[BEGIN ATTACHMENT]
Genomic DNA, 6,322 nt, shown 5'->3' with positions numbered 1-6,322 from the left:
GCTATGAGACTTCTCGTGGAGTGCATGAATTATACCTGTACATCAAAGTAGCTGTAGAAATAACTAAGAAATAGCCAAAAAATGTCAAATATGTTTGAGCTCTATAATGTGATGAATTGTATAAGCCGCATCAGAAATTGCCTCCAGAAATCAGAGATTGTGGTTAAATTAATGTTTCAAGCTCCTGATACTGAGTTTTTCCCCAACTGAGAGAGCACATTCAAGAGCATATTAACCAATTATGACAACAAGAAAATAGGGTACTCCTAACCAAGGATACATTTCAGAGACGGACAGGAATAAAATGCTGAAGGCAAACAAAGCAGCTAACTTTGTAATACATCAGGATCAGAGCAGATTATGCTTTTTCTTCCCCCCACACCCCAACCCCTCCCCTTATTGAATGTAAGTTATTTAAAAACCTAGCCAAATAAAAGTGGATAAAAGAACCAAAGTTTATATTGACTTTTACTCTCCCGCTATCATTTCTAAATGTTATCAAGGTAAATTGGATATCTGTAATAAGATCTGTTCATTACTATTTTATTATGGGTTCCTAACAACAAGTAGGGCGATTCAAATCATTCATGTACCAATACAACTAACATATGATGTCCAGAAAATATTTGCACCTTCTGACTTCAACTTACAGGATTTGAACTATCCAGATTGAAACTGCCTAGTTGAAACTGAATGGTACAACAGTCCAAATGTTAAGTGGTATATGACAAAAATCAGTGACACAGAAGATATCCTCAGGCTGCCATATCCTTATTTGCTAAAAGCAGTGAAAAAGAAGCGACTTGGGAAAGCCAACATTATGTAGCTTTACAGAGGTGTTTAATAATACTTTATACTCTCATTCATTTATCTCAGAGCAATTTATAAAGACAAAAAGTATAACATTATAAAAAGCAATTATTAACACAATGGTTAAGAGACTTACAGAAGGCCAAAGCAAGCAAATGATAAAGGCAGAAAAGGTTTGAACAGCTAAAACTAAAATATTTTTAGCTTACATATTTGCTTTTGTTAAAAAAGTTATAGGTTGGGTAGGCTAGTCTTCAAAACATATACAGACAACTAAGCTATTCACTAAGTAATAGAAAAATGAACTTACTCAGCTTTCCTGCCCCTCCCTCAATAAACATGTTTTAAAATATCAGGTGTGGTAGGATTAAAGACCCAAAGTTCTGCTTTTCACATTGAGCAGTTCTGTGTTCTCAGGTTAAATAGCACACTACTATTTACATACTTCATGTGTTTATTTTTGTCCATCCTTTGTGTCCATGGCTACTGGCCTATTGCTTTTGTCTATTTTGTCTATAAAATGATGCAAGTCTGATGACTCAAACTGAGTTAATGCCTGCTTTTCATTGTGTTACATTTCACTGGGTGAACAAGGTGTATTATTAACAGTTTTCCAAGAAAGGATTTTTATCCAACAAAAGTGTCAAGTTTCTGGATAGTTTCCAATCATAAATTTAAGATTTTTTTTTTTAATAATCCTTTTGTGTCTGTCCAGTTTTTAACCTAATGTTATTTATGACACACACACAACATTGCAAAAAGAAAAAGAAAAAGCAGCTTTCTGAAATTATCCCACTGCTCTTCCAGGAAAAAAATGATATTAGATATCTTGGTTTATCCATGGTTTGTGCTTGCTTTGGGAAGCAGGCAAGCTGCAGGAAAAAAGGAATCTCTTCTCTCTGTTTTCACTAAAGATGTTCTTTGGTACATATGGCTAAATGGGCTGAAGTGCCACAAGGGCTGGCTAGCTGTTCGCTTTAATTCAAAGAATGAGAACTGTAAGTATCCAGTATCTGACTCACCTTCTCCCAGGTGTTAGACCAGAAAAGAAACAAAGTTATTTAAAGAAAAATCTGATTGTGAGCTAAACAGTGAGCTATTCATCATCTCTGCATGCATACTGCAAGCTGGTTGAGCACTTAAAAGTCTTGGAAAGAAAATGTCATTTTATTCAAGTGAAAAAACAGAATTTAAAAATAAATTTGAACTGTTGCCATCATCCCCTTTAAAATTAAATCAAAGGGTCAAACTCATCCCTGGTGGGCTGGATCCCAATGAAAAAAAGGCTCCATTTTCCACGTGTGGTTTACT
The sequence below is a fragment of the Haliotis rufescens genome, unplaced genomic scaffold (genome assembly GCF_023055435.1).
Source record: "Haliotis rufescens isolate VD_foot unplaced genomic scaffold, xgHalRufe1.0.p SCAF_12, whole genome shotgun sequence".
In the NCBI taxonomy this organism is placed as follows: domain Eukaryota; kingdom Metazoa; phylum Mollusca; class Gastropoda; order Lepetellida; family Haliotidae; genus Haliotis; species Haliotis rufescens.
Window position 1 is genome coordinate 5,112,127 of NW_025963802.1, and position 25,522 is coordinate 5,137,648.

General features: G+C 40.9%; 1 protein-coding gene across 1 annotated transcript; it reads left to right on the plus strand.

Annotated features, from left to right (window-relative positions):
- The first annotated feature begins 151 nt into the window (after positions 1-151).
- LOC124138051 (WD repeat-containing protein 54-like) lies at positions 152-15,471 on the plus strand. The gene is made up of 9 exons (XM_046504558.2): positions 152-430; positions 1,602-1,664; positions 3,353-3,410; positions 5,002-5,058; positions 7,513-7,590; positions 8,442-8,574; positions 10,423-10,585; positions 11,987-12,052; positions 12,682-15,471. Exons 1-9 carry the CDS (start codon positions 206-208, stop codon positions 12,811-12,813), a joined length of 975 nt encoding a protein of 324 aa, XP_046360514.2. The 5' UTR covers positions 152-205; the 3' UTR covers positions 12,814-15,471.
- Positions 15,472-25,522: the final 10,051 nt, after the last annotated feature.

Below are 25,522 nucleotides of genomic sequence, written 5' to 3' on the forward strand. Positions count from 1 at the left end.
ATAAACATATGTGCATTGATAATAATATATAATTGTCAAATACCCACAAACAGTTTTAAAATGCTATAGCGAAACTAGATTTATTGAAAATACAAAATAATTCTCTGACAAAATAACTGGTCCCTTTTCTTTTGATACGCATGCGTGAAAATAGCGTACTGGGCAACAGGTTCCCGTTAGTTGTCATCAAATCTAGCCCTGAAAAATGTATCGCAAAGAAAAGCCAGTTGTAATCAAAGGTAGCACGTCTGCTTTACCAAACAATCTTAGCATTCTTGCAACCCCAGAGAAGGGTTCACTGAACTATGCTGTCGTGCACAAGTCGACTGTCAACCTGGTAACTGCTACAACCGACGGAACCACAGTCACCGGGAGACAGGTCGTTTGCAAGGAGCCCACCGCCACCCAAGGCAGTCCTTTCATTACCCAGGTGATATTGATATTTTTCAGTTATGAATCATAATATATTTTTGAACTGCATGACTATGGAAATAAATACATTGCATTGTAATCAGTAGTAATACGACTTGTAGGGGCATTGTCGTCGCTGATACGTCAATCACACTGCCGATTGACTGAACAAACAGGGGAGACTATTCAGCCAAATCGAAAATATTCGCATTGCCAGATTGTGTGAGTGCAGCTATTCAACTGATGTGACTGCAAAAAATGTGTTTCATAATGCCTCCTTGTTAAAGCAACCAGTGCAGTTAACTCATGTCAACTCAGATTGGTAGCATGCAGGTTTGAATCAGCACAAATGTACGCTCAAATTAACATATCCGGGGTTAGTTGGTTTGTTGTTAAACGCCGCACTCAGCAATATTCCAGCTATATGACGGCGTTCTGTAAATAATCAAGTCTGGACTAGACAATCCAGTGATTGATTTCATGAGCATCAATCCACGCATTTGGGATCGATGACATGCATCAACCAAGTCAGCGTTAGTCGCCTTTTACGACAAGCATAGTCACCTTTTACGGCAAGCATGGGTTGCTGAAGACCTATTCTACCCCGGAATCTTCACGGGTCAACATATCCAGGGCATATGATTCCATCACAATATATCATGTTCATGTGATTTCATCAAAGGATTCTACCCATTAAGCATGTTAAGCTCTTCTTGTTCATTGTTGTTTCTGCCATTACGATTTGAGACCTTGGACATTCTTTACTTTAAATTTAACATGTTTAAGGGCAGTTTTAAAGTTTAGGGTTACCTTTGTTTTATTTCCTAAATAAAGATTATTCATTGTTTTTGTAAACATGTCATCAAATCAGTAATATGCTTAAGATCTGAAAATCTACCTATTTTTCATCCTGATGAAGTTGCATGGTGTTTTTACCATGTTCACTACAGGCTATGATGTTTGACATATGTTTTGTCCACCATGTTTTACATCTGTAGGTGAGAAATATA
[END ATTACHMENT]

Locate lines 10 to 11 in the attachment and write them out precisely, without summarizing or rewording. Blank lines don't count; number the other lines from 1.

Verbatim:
- LOC124138051 (WD repeat-containing protein 54-like) lies at positions 152-15,471 on the plus strand. The gene is made up of 9 exons (XM_046504558.2): positions 152-430; positions 1,602-1,664; positions 3,353-3,410; positions 5,002-5,058; positions 7,513-7,590; positions 8,442-8,574; positions 10,423-10,585; positions 11,987-12,052; positions 12,682-15,471. Exons 1-9 carry the CDS (start codon positions 206-208, stop codon positions 12,811-12,813), a joined length of 975 nt encoding a protein of 324 aa, XP_046360514.2. The 5' UTR covers positions 152-205; the 3' UTR covers positions 12,814-15,471.
- Positions 15,472-25,522: the final 10,051 nt, after the last annotated feature.